|Year : 2023 | Volume
| Issue : 2 | Page : 306-307
A case report of retained intracameral eyelash following trauma
Hage Amung, Parul Jain, Isha Gupta, Arun Mehta
Department of Ophthalmology, Guru Nanak Eye Center, Maulana Azad Medical College, New Delhi, India
|Date of Submission||06-Feb-2023|
|Date of Acceptance||24-Feb-2023|
|Date of Web Publication||28-Apr-2023|
J192, Anand Bhawan, B Wing Third Floor, Arjun Nagar, Safdurjung Enclave, New Delhi - 110 029
Source of Support: None, Conflict of Interest: None
Intraocular cilium is a very rare intraocular foreign body. We report a 24-year-old male patient who presented with self-sealed corneal laceration with retained eyelash in the anterior chamber, following an injury with a plastic object. In view of the anterior chamber reaction, topical and oral steroids were started and surgical removal of the intraocular eyelash was performed.
Keywords: Foreign body, intraocular eyelash, penetrating injury
|How to cite this article:|
Amung H, Jain P, Gupta I, Mehta A. A case report of retained intracameral eyelash following trauma. Indian J Ophthalmol Case Rep 2023;3:306-7
|How to cite this URL:|
Amung H, Jain P, Gupta I, Mehta A. A case report of retained intracameral eyelash following trauma. Indian J Ophthalmol Case Rep [serial online] 2023 [cited 2023 Jun 10];3:306-7. Available from: https://www.ijoreports.in/text.asp?2023/3/2/306/375048
The presence of intraocular cilia (eyelash) following penetrating injury or surgical intervention is rare. Intraocular cilia have been found in the anterior, and posterior chambers, embedded in the iris, within the vitreous cavity and the lens., The cilium may remain inert in the eye for a long period without eliciting any response but decreased visual acuity, foreign body sensation, iridocyclitis, acute inflammatory reaction, granulomatous inflammation, cyst formation, corneal decompensation, vitreous fibrosis, bacterial endophthalmitis, and even sympathetic ophthalmia have been attributed to intraocular cilia following trauma or surgery.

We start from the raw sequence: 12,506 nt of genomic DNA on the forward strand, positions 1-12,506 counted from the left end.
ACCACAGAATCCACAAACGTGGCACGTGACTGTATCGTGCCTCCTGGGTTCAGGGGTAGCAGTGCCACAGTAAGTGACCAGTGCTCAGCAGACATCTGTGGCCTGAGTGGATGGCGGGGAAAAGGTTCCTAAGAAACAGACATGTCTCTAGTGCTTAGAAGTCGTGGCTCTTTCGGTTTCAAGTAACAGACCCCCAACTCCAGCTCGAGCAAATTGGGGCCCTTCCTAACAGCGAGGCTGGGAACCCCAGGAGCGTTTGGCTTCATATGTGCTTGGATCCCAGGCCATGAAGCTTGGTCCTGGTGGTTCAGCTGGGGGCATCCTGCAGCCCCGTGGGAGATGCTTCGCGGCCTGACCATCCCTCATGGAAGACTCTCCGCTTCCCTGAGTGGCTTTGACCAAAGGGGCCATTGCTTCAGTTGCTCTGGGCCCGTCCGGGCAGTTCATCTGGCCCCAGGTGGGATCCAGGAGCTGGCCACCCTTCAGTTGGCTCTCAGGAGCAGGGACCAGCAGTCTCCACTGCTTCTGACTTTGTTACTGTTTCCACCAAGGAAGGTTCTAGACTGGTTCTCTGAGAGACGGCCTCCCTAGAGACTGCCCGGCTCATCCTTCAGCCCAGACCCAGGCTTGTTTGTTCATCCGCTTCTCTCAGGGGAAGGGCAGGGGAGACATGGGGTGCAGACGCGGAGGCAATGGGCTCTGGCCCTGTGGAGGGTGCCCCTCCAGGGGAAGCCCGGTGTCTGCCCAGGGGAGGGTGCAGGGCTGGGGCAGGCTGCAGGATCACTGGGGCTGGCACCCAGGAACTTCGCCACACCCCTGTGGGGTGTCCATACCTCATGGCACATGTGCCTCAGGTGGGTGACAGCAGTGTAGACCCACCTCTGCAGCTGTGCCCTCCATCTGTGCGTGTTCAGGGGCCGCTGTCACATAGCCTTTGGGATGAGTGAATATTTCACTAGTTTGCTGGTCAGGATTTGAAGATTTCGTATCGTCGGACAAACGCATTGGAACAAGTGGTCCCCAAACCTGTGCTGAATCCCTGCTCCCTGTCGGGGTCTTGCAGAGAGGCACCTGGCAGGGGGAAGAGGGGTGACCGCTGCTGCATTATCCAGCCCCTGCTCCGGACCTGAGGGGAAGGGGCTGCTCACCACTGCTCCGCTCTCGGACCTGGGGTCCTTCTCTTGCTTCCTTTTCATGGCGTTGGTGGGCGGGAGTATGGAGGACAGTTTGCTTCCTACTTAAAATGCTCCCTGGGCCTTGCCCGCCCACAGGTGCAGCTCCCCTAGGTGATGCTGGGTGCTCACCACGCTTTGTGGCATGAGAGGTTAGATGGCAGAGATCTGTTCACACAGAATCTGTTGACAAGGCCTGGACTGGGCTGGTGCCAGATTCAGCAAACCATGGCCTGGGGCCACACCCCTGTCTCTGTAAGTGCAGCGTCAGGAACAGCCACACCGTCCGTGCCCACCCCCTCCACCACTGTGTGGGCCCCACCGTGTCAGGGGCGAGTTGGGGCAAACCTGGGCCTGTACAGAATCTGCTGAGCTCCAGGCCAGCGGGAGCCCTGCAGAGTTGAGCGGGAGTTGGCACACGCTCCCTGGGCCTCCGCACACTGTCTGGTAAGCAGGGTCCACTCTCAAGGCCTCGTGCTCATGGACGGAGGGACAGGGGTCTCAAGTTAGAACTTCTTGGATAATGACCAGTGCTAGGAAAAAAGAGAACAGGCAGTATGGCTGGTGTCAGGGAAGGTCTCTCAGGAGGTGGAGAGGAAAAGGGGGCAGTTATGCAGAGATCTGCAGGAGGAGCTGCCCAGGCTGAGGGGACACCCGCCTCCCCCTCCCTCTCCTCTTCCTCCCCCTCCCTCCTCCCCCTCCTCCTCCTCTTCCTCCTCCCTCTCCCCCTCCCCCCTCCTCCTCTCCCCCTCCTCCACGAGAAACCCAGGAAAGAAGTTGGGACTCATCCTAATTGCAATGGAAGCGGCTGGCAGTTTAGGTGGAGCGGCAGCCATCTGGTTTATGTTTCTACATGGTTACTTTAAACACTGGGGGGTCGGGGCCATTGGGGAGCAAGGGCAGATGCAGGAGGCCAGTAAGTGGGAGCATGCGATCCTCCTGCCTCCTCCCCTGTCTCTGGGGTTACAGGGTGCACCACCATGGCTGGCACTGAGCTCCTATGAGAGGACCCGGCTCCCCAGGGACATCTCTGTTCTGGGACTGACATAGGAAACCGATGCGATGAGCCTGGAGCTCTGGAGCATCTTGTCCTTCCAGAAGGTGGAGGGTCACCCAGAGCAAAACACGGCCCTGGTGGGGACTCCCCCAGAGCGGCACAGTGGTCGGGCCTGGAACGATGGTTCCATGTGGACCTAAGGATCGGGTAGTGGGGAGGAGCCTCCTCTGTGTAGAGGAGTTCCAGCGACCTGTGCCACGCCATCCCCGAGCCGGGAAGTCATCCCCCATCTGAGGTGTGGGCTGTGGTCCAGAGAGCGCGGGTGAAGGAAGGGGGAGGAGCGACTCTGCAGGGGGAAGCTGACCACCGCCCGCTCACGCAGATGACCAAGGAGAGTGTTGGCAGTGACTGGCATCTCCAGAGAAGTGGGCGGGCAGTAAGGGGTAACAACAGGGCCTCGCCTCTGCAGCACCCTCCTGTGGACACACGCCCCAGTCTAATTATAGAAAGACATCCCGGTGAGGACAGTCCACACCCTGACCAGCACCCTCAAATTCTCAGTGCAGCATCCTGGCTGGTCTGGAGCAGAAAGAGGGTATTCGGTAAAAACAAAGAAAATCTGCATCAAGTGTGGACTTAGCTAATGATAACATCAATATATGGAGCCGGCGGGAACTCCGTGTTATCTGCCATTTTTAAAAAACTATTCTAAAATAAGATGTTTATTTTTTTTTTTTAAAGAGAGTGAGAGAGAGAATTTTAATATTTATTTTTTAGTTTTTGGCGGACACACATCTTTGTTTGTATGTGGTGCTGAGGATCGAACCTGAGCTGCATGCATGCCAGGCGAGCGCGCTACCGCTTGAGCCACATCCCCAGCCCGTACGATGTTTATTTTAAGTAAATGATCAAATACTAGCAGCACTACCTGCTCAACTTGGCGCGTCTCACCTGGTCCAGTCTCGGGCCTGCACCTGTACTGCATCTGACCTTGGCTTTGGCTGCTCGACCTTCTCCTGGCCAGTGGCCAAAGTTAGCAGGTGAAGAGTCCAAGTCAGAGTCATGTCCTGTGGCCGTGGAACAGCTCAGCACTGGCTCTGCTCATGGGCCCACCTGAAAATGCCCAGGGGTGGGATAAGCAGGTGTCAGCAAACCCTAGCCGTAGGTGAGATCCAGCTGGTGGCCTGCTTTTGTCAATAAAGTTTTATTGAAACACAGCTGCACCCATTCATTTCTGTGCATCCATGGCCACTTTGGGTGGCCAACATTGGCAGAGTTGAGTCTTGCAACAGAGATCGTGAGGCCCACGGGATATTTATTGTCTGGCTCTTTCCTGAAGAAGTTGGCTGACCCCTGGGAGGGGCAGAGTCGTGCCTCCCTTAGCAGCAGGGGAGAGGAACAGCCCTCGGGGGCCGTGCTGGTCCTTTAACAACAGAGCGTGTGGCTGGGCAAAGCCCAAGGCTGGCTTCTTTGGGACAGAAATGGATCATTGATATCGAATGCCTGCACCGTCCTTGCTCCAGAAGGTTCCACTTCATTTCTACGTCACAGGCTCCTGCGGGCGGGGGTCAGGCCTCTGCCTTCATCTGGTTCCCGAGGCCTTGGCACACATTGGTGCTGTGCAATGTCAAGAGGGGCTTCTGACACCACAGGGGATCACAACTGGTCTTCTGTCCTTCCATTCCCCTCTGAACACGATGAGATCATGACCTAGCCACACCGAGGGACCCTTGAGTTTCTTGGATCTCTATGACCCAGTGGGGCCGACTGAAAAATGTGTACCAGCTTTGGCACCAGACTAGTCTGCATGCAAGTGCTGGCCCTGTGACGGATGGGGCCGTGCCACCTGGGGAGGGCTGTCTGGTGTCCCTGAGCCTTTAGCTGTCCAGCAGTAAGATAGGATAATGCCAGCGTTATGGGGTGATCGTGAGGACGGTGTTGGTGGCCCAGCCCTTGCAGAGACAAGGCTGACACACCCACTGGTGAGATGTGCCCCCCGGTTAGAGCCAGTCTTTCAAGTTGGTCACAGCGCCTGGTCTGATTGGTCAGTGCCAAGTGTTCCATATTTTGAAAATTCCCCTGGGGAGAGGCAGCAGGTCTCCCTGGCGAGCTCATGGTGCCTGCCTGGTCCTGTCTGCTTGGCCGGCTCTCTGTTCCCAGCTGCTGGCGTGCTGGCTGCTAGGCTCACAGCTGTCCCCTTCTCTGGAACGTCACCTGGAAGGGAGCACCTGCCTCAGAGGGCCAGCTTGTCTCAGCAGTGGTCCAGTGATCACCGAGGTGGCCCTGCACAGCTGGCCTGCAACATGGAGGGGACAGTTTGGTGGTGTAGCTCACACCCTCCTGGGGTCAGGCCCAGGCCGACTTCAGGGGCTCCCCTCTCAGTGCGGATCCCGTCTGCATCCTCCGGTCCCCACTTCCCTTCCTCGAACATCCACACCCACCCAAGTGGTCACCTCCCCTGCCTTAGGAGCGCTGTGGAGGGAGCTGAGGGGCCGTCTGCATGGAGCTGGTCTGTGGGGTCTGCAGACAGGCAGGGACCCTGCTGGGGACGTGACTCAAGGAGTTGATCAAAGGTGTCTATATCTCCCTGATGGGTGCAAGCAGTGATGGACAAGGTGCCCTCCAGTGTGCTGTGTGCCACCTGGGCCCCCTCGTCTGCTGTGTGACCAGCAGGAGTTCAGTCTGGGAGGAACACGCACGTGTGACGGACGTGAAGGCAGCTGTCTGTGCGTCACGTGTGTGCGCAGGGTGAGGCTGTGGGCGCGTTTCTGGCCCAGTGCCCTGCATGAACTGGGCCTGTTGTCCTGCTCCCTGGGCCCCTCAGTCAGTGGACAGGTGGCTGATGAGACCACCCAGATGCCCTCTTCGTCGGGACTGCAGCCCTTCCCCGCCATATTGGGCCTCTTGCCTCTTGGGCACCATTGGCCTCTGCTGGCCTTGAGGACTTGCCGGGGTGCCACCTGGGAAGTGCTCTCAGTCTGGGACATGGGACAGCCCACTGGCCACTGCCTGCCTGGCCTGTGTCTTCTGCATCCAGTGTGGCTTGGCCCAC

| Case Report|| |
A 24-year-old male patient presented to the Ophthalmology OPD complaining of sudden diminution of vision in the right eye following trauma 8 days back with a plastic object. He had complaints of pain, redness, and photophobia. He had no systemic comorbidities.
On examination, vision in the right eye was finger count at three meters with accurate projection of rays in all quadrants.
Slit lamp examination showed conjunctival congestion with self-sealed corneal laceration (1 mm × 2 mm) at 10–11 o clock position, with cells 4+ in the anterior chamber. An eyelash was in the anterior chamber, adherent to the anterior lens capsule. Seidel's and forced seidel's tests were negative. Digital tension was normal. On indirect ophthalmoscopy for fundus examination, the media was hazy. Extraocular movements were full and free.
USG Bscan showed vitreous with no evidence of a foreign body. X-ray orbit was within normal limits. The representative images of the eye are shown in [Figure 1]a, [Figure 1]b, [Figure 1]c, [Figure 1]d.
|Figure 1: (a) Slit lamp image of the right eye showing leucomatous corneal opacity with intracameral eyelash. (b) Slit lamp image of the right eye at 2-week follow-up showing hypopyon. (c) ASOCT of the right eye showing hyperreflective dot over the lens with backshadowing. (d) Intra-op image of the right eye showing intracameral eyelash|
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The patient was managed with tablet Wysolone 40 mg od, eyedrops lotesol qid, moxifloxacin qid, tobramycin qid, carboxymethylcellulose qid, and ointment atropine tds.